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Ask Dr. Craig!: Rhesus Incompatibility

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Dr. Craig is a BellaNaija columnist and one of the doctors who writes for BN Doctors’ Lounge {Get familiar here}. The idea behind ‘Ask Dr. Craig!‘ is for BN readers to get quick sharp answers to niggling medical issues that they have. This does not in anyway mean that readers should not go to their doctors. However, sometimes you just need a human face to give answers to those fast, burning medical concerns our readers have.

Send your questions for Dr. Craig to features(at)bellanaija(dot)com stating your full name and where you are writing from. (Your name will never be published) The editor reserves the right to edit submissions for content brevity and clarity. We regret that we cannot provide individual answers to questions sent in and cannot state at which exact date answers would be published.

***
Dear Dr. Craig

I read your article on Sickle Cell Disease and was very impressed by the simplicity and ease with which you detailed the options available to couples who both have the AS genotype. I and my boyfriend at the time (now fiancé) read it and decided to get our genotypes checked and found out that we are both AA. (Yay!)

However, we also ran a couple of other tests and while the nurse assured us that all the others were okay, she mentioned that our “Rh” blood groups were incompatible and that we should come back to see the doctor for explanation.

Rh??? I thought it was only AS and SS we had to be worried about!
Please what is this Rh blood group and I hope the options available are not as expensive or as heartbreaking as those that AS/AS couples face?

(p.s Please nobody should tell me I have to look for another man o, ehen. Because I don’t think I can live without my boo and there are no men left in Lagos anyway.)

My-boo-and-I-forever. Agungi, Lagos

—–

Dear Miss My-boo-and-I-forever,

First of all, congratulations on your engagement!
I’m happy to hear that you and your fiancé found the article on Sickle Cell useful and that you have both decided to spend the rest of your lives together.

So, there’s good news and there’s not-so-good news.

-The not-so-good news is that your nurse was right. There is such a thing as the Rh (Rhesus) blood group and couples who are incompatible stand a chance of having a child that is either stillborn or born severely ill.
-The good news is that preventing the complications that can occur as a result of Rhesus incompatibility are very simple and relatively very affordable.

Before we talk about the prevention of Rhesus disease of the newborn, let’s quickly look at what causes it in the first place.

The Immune System: Antigens and Antibodies
Our bodies have a sophisticated network of defence systems that protect us from infection and disease and one of the most important of these is our immune system. The immune system is a combination of cells and chemicals and signals and receptors that help to keep our body free from invasion and infection by parasites bacteria and viruses.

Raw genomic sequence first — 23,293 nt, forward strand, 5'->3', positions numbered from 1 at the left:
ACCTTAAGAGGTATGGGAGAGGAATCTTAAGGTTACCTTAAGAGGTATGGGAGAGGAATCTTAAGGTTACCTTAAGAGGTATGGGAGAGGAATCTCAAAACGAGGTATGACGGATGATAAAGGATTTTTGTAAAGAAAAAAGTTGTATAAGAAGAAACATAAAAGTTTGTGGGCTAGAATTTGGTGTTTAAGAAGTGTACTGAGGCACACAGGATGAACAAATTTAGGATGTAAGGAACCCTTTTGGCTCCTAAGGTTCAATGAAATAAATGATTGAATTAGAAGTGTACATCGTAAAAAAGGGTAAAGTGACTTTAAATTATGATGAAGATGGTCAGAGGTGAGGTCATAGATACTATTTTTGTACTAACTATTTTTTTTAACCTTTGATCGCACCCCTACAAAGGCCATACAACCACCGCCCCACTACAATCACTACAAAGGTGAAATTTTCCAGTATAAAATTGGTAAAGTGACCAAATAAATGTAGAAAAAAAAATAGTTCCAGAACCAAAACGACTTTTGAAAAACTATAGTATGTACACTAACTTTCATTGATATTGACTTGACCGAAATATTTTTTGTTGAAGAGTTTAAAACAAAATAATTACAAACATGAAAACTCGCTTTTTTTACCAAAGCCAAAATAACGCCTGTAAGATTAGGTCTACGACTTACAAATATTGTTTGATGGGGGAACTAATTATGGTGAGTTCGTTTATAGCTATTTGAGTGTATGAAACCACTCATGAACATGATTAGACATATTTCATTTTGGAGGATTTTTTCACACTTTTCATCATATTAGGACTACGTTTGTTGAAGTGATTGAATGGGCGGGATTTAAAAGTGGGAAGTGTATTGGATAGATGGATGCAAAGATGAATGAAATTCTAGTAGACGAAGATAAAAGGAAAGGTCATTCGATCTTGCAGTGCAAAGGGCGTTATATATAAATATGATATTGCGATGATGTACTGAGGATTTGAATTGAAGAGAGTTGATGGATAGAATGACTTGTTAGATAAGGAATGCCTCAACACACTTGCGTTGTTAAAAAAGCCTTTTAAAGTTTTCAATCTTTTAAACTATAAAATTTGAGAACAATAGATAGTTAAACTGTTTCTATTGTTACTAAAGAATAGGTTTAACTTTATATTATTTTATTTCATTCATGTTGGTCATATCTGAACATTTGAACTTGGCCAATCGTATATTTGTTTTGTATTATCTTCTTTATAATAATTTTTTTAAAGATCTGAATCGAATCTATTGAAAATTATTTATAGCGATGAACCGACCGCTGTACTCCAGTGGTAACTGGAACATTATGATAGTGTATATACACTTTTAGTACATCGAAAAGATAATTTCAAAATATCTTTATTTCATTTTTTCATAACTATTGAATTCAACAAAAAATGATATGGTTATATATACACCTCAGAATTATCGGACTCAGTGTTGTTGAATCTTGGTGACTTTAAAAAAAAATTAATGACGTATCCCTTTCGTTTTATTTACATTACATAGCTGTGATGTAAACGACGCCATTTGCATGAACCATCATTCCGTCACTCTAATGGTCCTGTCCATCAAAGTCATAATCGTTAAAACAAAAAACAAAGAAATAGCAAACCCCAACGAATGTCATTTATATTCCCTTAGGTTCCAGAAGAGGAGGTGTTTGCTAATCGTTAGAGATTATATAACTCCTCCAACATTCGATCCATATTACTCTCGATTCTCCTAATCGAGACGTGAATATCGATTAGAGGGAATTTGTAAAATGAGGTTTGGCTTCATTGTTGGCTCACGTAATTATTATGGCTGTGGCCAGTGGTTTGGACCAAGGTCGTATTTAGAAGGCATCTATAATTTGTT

So how does the immune system work?

Our immune system is so effective because it can distinguish between cells that belong to us and cells that are foreign. The default setting in our bodies is to attack and destroy all foreign cells because the body automatically assumes that they are likely to be bacteria or viruses or parasites.
When a person is exposed to a bacteria virus or parasite for the first time, the body recognises the foreign cell and immediately dispatches fighter “spy” cells to ‘learn’ how to kill the invader. These spy cells look for particles on the surface of the invading cell that they can exploit as a gateway to destroy it. These particles are called Antigens. Once the spies identify a weakness in the invaders biochemistry, they signal the barracks (bone marrow) to begin a full scale production of targeted missiles specially designed to destroy the invader. These “missiles” are Antibodies. The bone marrow also begins an intense training of specialised commando killer cells specific for the identified invader (white blood cells known as Activated T-cell lymphocytes) who will assist in the ground offensive.

Once the threat is eliminated, the antibodies remain in the body on alert and if the same invader enters the body again, they will be ready to seek out and destroy it.
Antigens are not just present on germs and parasites. In fact practically every cell including human cells have antigenic particles on their surfaces too. The difference is that the body recognises your antigens and does not attack them.

The red blood cells in our bodies have a vast range of antigens on their surface and these antigens are classified according to different groups. The most common of these are the A, B, AB and O blood groups that most people are familiar with. These antigens are particularly important when it comes to blood transfusions because the foreign blood cells could trigger the patient’s immune response. This is why before a person receives blood the doctors run a grouping and crossmatch test to ensure that the patient’s body does not have antigens in their blood that will attack and destroy the donor’s blood.

The Rh blood grouping system is a way of classifying a different group of antigens that are present on the red blood cells of humans and these are called the Rhesus antigens. There are three rhesus antigens but the one that has the most clinical significance is the Rhesus D antigen.